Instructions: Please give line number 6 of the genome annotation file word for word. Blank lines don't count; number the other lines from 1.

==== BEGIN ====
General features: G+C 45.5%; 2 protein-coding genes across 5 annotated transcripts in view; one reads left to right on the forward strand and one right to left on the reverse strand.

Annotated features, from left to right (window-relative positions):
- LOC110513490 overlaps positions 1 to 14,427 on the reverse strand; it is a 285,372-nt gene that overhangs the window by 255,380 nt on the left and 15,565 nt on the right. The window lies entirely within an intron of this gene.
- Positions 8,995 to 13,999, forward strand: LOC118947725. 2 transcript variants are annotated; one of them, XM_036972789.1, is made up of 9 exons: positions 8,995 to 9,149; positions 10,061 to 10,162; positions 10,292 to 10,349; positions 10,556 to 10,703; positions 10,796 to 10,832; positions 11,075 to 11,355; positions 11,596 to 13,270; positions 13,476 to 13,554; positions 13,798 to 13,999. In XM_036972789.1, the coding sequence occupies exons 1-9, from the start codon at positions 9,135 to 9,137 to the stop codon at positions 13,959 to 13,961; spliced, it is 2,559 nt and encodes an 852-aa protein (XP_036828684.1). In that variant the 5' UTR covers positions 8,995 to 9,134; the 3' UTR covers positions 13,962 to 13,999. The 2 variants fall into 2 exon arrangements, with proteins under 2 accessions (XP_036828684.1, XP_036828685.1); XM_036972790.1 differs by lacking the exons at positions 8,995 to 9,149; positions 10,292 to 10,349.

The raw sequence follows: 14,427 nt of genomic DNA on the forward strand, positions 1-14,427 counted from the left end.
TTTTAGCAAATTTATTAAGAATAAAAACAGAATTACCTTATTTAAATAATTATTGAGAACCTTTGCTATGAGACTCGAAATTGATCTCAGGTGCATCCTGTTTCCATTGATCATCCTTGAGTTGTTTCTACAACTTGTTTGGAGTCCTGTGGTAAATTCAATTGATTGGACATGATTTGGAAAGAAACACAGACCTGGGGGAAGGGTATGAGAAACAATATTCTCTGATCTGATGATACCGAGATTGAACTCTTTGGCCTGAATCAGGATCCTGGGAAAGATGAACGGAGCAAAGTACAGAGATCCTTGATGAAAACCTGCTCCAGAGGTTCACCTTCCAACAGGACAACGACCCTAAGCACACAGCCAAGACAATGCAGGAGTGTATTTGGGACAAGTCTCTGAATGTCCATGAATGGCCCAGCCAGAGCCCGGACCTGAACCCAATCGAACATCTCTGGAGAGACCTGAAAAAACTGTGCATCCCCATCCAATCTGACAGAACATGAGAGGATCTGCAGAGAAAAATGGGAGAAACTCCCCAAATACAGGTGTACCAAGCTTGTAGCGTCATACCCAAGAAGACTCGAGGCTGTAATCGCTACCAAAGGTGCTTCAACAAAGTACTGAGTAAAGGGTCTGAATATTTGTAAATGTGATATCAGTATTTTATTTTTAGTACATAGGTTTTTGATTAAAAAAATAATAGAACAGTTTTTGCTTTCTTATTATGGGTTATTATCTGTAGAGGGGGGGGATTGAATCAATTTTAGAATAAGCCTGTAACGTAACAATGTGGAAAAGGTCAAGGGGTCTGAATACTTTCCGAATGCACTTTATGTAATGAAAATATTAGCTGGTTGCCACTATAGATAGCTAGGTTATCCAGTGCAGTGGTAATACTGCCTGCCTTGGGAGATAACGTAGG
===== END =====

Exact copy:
TTTTAGCAAATTTATTAAGAATAAAAACAGAATTACCTTATTTAAATAATTATTGAGAACCTTTGCTATGAGACTCGAAATTGATCTCAGGTGCATCCTGTTTCCATTGATCATCCTTGAGTTGTTTCTACAACTTGTTTGGAGTCCTGTGGTAAATTCAATTGATTGGACATGATTTGGAAAGAAACACAGACCTGGGGGAAGGGTATGAGAAACAATATTCTCTGATCTGATGATACCGAGATTGAACTCTTTGGCCTGAATCAGGATCCTGGGAAAGATGAACGGAGCAAAGTACAGAGATCCTTGATGAAAACCTGCTCCAGAGGTTCACCTTCCAACAGGACAACGACCCTAAGCACACAGCCAAGACAATGCAGGAGTGTATTTGGGACAAGTCTCTGAATGTCCATGAATGGCCCAGCCAGAGCCCGGACCTGAACCCAATCGAACATCTCTGGAGAGACCTGAAAAAACTGTGCATCCCCATCCAATCTGACAGAACATGAGAGGATCTGCAGAGAAAAATGGGAGAAACTCCCCAAATACAGGTGTACCAAGCTTGTAGCGTCATACCCAAGAAGACTCGAGGCTGTAATCGCTACCAAAGGTGCTTCAACAAAGTACTGAGTAAAGGGTCTGAATATTTGTAAATGTGATATCAGTATTTTATTTTTAGTACATAGGTTTTTGATTAAAAAAATAATAGAACAGTTTTTGCTTTCTTATTATGGGTTATTATCTGTAGAGGGGGGGGATTGAATCAATTTTAGAATAAGCCTGTAACGTAACAATGTGGAAAAGGTCAAGGGGTCTGAATACTTTCCGAATGCACTTTATGTAATGAAAATATTAGCTGGTTGCCACTATAGATAGCTAGGTTATCCAGTGCAGTGGTAATACTGCCTGCCTTGGGAGATAACGTAGG